When employees want to learn , their number one approach is to turn to a search engine like Google. What happens after that? How do they apply it in their work?
Research indicates that the number one learning trend is helping employees “learn, unlearn, and relearn.” Most Learning &Development (L&D) professionals ask: “How do you help your employees to engage in learning and relearning continuously during the course of everyday work? What kind of daily habits are needed to inculcate a mindset for learning?
“When you’re doing something that isn’t working, it’s difficult to unlearn it because you may have done it that way for years,” says Mike Hendrikson, vice president at Skillsoft, in an exclusive webinar. He also notes that it is difficult to learn something in a different way from what you’re used to.
- Skills training is no longer isolated: It needs to be built into foundational skills – including business skills, technology or core skills, and human skills (Communication/ Creativity). Employees need to be supported with a holistic set of skills that would enable their overall development. .
- Career roadmaps need learning alignment: Employees want to be able to pursue their own work preferences and skills. Apart from ensuring that their goals are in line with the business, there’s a need to ensure that their learning priorities are in tune with their employee’s own career development aspirations
New terms and directions
Despite the increased focus on learning personalization, there’s a need to structure the learning process so that the employee can make the most of it. That means thinking about the skilling priorities and needs to design the right strategy:
1. Preskilling – This term is used to indicate learning new skills to enact higher accountabilities associated with a high level role in the same job family. For example: A person working on data analysis could automate parts of their work to ensure higher productivity.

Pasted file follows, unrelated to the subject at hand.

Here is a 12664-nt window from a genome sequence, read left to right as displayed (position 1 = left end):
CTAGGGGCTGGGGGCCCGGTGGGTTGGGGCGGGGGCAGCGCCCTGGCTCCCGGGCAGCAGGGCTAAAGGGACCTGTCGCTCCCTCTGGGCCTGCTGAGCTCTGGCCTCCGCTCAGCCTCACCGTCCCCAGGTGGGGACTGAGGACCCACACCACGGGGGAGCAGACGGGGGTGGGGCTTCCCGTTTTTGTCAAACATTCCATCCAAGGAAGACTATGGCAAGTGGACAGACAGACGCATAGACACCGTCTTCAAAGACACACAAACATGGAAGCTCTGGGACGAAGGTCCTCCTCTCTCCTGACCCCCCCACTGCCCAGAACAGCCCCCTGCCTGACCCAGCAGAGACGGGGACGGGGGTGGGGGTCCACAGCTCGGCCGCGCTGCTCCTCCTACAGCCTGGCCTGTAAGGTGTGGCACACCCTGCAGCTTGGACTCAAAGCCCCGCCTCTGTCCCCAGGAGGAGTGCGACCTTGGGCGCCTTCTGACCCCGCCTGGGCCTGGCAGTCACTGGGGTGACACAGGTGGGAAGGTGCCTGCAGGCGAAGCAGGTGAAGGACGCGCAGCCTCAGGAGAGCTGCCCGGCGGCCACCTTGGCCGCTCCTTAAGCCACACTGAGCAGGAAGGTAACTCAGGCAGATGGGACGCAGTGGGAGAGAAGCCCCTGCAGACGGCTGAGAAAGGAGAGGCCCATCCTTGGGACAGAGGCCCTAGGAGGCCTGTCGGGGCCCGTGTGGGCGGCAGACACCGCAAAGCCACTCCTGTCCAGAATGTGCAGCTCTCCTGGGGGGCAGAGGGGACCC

2. Upskilling – Learning new skills to perform the duties associated with the current role. For example: As a digital marketer, how can you improve your knowledge of the social channels?
3. Re-skilling – This term is used to indicate learning new skills to perform duties that are associated with a new role in a different job family altogether. For example: An engineer who’s interested to shift to a data related role might be able to do so with adequate training and support.
4. Build in the latest research on cognition : Finding time to learn is a challenge during an employee’s work day. But there is a need to reflect on the science on when employees are most receptive to learning? Which formats work best and how to best enable the learning curve? This means also researching the latest science on building specialized skills while making the time for learning.
“There’s a need to let your employees try new skills without having the pressure of having them to prove their worth in a short span of time” says Mike. It is an opportunity that needs to be allowed without the burden of fear of having to change career tracks immediately.
Meaningful measurement of growth
Both the employee and the L&D team need to be on the same page when it comes to measuring growth. But it’s also important to remember that measuring growth doesn’t necessarily mean comparing individuals. It can not only undermine the learning process but it can leave an employee feeling demotivated. What’s necessary to measure continuously is the level of learning retention as well as what can be put into practice.
This article is curated from a Skillsoft webinar. Watch the complete conversation here.